Just Dance 2018 Review
Single player, multiplayer
Xbox One (Review), Xbox 360, PS3, PS4, Switch, Wii U, Wii
Ubisoft and Xbox
Believe it or not 2018 is nearly upon us (and some may say that 2017 can’t go quick enough), so an early Christmas present from the Ubisoft team in the form of Just Dance 2018 might be just the ticket to get us in party season mode and put a little more cheer into our lives.
But, does it offer anything that previous Just Dance games haven’t?
Just like all the other Just Dance titles, the 2018 offering is fun, colourful and entertaining. There is no complicated back story, no rules to worry about or the burden of having to get to grips with complicated controls – it is a case of choosing your song of choice and stepping onto the dancefloor/living room carpet, and getting your groove on.
I’m sure if you’re reading this you would have already played a dance game so will understand the basic premise – dance along with the character on the screen and follow their moves as accurately as you can. And there are plenty of interesting characters to dance along with including a snappily-dressed panda, blue alien and giant orange seahorse. But that is what we have come to expect from Just Dance games, and the wackiness just adds to the fun factor.
Displayed along the bottom of the screen while you are dancing are the song lyrics which enables your audience to join in by singing along, adding to the party potential. Also, icons that display the next move pop up, which I guess are there to help you. But to be honest I was too busy looking at the dancer to really worry too much about what was coming up next. Maybe they are more helpful if you have danced along with the song a few times and so already know every single move, but for me, it’s all about focus on the central character.
Copy the moves well and you will receive rank up comments (OK! Good! Super! Perfect!), ‘mojos’ and stars. There are a maximum of five stars on offer for each song and the more stars you earn, the more mojos you gather up. These are coins that can be used in a virtual gift machine to unlock new avatars, skins, alternative choreography, new songs and access to Dance Lab episodes. You can earn more mojos by completing challenges along the way which also help to guide you through the different options in the game, such as activating Sweat Mode to track how many calories you are burning.
The Dance Lab is a fun new feature. Each episode contains five different styles of dancing (in the loosest sense of the word) to master including bhangra, ninja moves and playing tennis. It’s a nice little addition that is a change from the norm.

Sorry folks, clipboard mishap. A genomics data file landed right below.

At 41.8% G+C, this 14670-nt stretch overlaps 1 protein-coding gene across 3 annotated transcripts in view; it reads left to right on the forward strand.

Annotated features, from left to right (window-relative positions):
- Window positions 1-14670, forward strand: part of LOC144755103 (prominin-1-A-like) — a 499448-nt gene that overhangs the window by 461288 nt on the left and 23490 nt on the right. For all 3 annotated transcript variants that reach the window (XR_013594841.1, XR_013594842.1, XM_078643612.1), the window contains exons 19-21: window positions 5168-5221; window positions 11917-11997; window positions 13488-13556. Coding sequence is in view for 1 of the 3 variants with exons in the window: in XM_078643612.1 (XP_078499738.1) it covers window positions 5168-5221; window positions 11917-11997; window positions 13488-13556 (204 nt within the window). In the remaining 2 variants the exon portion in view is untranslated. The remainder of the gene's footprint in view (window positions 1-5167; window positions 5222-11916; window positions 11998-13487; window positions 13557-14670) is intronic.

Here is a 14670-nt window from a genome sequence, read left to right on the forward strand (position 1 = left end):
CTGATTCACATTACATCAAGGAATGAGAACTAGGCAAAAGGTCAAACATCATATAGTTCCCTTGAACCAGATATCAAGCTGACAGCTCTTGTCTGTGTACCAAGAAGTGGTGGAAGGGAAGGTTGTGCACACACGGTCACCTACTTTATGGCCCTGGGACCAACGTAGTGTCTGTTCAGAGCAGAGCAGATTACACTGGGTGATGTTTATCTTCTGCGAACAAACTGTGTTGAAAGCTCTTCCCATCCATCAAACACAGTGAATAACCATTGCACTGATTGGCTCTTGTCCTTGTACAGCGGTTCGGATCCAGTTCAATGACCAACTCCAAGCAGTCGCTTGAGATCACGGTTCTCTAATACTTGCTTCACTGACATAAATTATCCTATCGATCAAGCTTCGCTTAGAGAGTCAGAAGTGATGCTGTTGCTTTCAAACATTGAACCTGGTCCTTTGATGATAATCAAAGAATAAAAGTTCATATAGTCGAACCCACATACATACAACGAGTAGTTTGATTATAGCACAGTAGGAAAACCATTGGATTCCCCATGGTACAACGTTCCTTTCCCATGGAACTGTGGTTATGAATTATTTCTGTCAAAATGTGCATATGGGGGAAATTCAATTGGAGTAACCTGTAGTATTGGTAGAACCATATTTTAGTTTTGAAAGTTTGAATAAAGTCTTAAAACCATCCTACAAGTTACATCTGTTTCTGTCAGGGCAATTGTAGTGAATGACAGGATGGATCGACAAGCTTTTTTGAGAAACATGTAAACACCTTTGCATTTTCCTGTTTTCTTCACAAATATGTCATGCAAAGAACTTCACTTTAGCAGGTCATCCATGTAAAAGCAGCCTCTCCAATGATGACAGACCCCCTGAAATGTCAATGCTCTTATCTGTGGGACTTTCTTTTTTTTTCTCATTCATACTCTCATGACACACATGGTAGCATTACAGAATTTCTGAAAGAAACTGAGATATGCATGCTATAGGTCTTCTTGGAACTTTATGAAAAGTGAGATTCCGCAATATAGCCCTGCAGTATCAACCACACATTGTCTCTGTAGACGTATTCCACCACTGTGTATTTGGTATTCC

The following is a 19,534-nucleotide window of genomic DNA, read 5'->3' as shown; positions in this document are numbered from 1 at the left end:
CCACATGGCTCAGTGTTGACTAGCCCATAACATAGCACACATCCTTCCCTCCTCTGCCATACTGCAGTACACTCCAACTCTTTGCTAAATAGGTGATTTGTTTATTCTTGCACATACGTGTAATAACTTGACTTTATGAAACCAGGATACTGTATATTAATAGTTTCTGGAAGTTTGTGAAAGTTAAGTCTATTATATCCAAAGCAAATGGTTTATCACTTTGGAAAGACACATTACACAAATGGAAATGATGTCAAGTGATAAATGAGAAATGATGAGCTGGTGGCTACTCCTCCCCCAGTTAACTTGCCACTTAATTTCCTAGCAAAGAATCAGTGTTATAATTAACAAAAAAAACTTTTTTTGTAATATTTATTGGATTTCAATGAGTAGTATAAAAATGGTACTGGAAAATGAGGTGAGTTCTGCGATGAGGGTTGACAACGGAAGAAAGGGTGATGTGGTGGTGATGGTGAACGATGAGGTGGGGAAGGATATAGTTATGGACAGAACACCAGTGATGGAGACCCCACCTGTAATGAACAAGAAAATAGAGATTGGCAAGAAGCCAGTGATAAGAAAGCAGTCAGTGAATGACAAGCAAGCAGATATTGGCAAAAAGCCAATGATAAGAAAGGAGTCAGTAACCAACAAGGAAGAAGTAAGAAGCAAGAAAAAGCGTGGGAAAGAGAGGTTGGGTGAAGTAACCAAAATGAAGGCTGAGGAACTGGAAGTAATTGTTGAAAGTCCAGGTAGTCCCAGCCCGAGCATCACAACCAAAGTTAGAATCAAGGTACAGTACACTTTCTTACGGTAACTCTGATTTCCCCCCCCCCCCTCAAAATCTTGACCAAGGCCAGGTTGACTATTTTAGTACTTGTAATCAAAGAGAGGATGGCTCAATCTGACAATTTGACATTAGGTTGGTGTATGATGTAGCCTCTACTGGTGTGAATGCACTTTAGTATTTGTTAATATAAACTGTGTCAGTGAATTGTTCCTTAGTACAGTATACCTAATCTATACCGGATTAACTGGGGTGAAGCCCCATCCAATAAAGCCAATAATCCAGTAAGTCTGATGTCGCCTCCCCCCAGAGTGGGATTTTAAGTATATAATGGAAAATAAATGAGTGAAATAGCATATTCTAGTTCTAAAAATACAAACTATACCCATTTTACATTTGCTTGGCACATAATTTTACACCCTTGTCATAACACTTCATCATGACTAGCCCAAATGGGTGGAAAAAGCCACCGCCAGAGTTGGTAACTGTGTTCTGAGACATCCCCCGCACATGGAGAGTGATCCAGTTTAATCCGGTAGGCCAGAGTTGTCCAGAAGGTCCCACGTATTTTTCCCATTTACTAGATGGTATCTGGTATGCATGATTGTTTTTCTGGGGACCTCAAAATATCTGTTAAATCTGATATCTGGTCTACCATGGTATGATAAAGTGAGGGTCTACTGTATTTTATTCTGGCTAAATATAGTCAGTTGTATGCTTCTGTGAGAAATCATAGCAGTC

Just Dance 2018 lets you choose between two different methods of control: the Just Dance phone app or using Kinect. Using the app is simple enough – just download it and connect to the game on your Xbox. You can use your phone screen instead of a controller to navigate the menus and by holding the phone when you dance, the game will monitor your movements. How accurate this is, I have no idea, but it seems easier to rank up in terms of mojos and stars by using the phone rather than Kinect, which points to the fact that Kinect is tracking more accurately. But, the chance of your phone flying out of your hand as your perform a more complicated move is also more likely. Risk and reward is the name of the game here.
The range of songs included is good, with more than 40 to choose from. They are diverse in genre with chart hits such as Bruno Mars’ ‘24K Magic’, classic floor-fillers like ‘Daddy Cool’, along with the odd novelty song including ‘Beep, Beep I’m a Sheep’. A genre new to Just Dance 2018 is K-pop with HyunA’s ‘Bubble Pop’ as one offering. Some songs are solo affairs, but others give you the chance to dance with a partner or a whole crew if you have one to hand.
There is also the option of subscribing to Just Dance Unlimited, which gives you access to more than 300 songs at a cost of £3.99 for a month. Don’t worry about missing this option though as you will be reminded several times during gameplay in ever inventive and somewhat intrusive ways. This was one thing that grated after a while and interfered with the light-hearted nature of the game.
From the main screen though, you will have a choice of three modes. Enter ‘Just Dance’ and you will be able to select your song of choice. Using different menus will group the songs into categories such as ‘Latin Corner’, ‘Easy Peasy Party’ and ‘Extreme’ to make navigating the songs a little easier, but beware if you have not subscribed to Just Dance Unlimited then many will not be available to you. Is this another sly marketing technique?
There is also a Kids mode and the World Dance Floor. Kids mode is a useful new addition if you have young children. The songs are a mixture of novelty, Disney and pop with simple dance moves that will keep the under 8s entertained. World Dance Floor, a classic Just Dance mode, gets another outing and allows you to battle against other players around the world as well as team up to beat a boss character.
If you like dancing, pop music and previous Just Dance games, then you can’t help but be entertained by Just Dance 2018. The new features don’t make it stand out a whole lot more than previous versions but maybe that’s because there wasn’t a lot to improve. Whether you are solo, a pair or a posse – get dancing!
+ Good mixture of songs and genres to choose from
+ Colourful, fun-filled dancing extravaganza
+ The option of using phone instead of Kinect
+ Good family and party game
- Many songs hidden behind subscription paywall
- Intrusive Just Dance Unlimited marketing